There was the unspoken caveat, of course, that it is going to be almost impossible for Ottawa to work constructively with Alberta as long as Smith is premier. 

In the Legislature Wednesday night, Notley also observed that the UCP government failed to consult First Nation treaty chiefs before introducing the bill, arguing that will “absolutely torch the critically important nation-to-nation relationship that should exist between this premier and the leaders of the treaties.”

The UCP’s Indigenous relations minister, Rick Wilson, stepped outside the bounds of the traditional doctrine of cabinet collective responsibility to publicly criticize the actions of the government on this aspect of the passage of the act. 

“I’ve been on the phone, of course, with First Nations leaders across the province and a lot of the concerns are around just calling it the Sovereignty Act,” he told reporters. “There’s not a lot of clarification around what that means. Should we have done more consultation? Absolutely.”

Perhaps tellingly, none of the four members of Premier Smith’s cabinet who assailed the Sovereignty Act as a dangerous “fairy tale” when they were candidates in the UCP leadership race showed up in the House for the voting on Wednesday night and yesterday morning. 

There was no sign of Finance Minister Travis Toews, Municipal Affairs Minister Rebecca Schulz, Jobs and Northern Development Minister Brian Jean, or Trade Minister Rajan Sawhney, who once said Smith must “hold off on passing the Sovereignty Act until she gets a mandate from the people of Alberta in a general election.”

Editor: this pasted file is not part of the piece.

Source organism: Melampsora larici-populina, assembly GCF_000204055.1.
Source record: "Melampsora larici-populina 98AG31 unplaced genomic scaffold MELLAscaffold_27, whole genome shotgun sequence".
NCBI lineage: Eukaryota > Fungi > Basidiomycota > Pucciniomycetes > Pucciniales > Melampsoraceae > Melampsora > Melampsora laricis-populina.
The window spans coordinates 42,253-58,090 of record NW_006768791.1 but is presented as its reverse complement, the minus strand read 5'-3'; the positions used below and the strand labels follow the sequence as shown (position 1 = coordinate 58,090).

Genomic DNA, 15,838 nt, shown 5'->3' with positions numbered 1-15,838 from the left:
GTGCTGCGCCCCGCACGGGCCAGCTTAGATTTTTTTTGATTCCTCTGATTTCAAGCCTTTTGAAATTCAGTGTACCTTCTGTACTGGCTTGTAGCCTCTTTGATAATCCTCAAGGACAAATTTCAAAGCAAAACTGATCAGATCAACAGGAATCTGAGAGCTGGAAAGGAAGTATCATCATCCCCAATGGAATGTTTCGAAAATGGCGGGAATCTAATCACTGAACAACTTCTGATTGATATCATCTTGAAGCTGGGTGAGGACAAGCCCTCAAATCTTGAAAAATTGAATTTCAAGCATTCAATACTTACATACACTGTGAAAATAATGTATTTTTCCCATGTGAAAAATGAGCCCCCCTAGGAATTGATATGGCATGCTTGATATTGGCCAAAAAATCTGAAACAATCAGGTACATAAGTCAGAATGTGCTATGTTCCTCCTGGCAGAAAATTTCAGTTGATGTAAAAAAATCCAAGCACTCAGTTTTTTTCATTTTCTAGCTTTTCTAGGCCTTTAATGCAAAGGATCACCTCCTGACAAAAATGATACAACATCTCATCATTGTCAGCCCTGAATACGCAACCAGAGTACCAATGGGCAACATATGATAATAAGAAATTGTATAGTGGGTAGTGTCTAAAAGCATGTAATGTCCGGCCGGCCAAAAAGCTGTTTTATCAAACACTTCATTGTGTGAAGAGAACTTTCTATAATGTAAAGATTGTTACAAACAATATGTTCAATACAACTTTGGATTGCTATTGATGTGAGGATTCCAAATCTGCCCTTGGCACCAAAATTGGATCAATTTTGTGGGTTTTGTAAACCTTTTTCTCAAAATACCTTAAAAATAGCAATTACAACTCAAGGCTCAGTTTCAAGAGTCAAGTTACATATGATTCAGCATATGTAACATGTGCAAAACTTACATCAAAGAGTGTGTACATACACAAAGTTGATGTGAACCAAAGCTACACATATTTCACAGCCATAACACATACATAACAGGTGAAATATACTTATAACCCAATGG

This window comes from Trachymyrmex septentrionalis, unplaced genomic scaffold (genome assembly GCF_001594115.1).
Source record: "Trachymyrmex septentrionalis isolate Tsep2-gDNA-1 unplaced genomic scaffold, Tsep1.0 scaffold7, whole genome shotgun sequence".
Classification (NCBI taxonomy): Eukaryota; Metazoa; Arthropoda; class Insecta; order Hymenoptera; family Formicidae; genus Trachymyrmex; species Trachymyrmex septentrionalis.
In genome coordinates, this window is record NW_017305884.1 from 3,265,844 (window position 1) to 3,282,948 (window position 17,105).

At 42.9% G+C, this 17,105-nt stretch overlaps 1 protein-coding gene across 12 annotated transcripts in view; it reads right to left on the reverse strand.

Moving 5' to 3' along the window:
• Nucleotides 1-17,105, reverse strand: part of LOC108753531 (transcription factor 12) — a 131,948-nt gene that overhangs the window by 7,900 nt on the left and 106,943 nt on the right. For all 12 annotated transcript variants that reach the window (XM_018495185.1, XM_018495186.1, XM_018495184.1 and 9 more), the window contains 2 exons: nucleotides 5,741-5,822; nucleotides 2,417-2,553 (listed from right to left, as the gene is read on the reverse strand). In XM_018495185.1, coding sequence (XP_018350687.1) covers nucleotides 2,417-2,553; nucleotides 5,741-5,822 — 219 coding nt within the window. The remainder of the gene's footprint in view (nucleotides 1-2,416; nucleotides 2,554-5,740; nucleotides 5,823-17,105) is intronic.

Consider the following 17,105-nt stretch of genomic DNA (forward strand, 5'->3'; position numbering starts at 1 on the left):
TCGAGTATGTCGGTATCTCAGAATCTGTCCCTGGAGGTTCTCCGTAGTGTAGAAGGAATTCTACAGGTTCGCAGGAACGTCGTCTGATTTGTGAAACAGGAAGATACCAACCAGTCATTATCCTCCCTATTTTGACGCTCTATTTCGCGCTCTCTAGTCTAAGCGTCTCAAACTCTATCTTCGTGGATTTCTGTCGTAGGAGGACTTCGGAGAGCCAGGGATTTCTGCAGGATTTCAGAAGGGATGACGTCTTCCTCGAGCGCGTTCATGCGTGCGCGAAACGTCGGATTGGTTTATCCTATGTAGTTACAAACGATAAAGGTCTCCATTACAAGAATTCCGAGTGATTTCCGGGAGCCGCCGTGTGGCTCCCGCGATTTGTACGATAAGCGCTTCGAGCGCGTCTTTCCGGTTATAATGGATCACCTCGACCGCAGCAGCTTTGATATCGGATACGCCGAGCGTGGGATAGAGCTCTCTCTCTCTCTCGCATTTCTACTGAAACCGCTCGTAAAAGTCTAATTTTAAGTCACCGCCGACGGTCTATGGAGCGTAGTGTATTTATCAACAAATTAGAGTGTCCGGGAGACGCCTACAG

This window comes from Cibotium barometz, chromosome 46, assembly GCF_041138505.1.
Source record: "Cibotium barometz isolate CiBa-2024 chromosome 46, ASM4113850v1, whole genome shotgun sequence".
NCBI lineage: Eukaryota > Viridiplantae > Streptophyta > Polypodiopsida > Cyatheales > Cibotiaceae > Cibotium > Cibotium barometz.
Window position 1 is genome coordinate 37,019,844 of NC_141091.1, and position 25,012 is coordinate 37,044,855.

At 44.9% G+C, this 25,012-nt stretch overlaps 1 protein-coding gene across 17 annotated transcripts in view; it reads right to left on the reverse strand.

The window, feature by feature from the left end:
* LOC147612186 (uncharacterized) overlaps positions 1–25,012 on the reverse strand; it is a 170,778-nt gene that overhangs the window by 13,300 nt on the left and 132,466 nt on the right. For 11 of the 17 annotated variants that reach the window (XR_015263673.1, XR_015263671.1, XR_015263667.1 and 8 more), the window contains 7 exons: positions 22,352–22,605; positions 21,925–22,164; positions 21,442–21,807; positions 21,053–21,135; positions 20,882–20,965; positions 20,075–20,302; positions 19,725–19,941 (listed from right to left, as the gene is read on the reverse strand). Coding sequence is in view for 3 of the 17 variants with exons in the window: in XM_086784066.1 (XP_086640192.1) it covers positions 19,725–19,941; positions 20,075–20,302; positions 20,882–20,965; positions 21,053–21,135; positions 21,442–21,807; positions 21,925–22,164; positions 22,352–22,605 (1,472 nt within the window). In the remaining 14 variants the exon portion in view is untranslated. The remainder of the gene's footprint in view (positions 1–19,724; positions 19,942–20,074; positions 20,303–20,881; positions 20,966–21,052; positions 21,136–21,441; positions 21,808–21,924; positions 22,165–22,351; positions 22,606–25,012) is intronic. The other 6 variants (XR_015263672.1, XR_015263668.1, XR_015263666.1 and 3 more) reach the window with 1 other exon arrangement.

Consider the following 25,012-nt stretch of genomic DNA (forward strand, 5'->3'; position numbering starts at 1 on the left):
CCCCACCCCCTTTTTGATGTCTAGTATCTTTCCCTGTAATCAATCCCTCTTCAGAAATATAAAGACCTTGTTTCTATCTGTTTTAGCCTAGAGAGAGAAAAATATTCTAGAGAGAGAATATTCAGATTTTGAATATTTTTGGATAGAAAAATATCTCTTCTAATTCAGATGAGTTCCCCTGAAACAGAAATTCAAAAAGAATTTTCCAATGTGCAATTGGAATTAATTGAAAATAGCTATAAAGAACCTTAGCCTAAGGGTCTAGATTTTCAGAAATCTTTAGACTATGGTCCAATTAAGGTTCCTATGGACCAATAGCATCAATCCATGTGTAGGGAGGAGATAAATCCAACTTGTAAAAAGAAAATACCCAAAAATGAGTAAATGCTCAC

Likewise, Environment Minister Sonya Savage, another harsh critic of the Sovereignty Act back in the day was missing in action when she had the chance to vote against it. 

Portrait of Notley unveiled at Legislature 

There was no sign of Premier Smith at the unveiling of Notley’s official portrait in the Rotunda of the Legislature. The premier pleaded an important meeting and sent one of her deputy premiers, Nathan Neudorf, to represent the government at the gathering. 

I guess she didn’t want to be seen in the same place as Notley like a pair of prizefighters sizing each other up at a pre-match weigh-in!

READ MORE: Notley’s portrait unveiled in the Legislature – there are policy issues

Notwithstanding the fact most premiers make showing off their portrait their final act in provincial politics, Notley told the crowd of about 100 family, friends, supporters and media that “I remain very focused on my future” before the cover was whipped off the portrait. 

She suggested to laughter that her audience use the hashtag #RunningAgain on any social media posts about the event.

“So I guess what I’m saying,” the Opposition leader who was Alberta’s premier from 2015 to 2019 told Speaker Nathan Cooper, who acted as master of ceremonies, “I’d like to begin my 30-minute address laying out my case for a second portrait.” 

It was not a 30-minute address, of course, and Mr. Cooper obligingly chortled, “Order! Order!”

The canvas is the work of David Goatley, who also painted the late Jim Prentice’s official portrait.

David J. Climenhaga

David J. Climenhaga

David Climenhaga is a journalist and trade union communicator who has worked in senior writing and editing positions with the Globe and Mail and the Calgary Herald. He left journalism after the strike...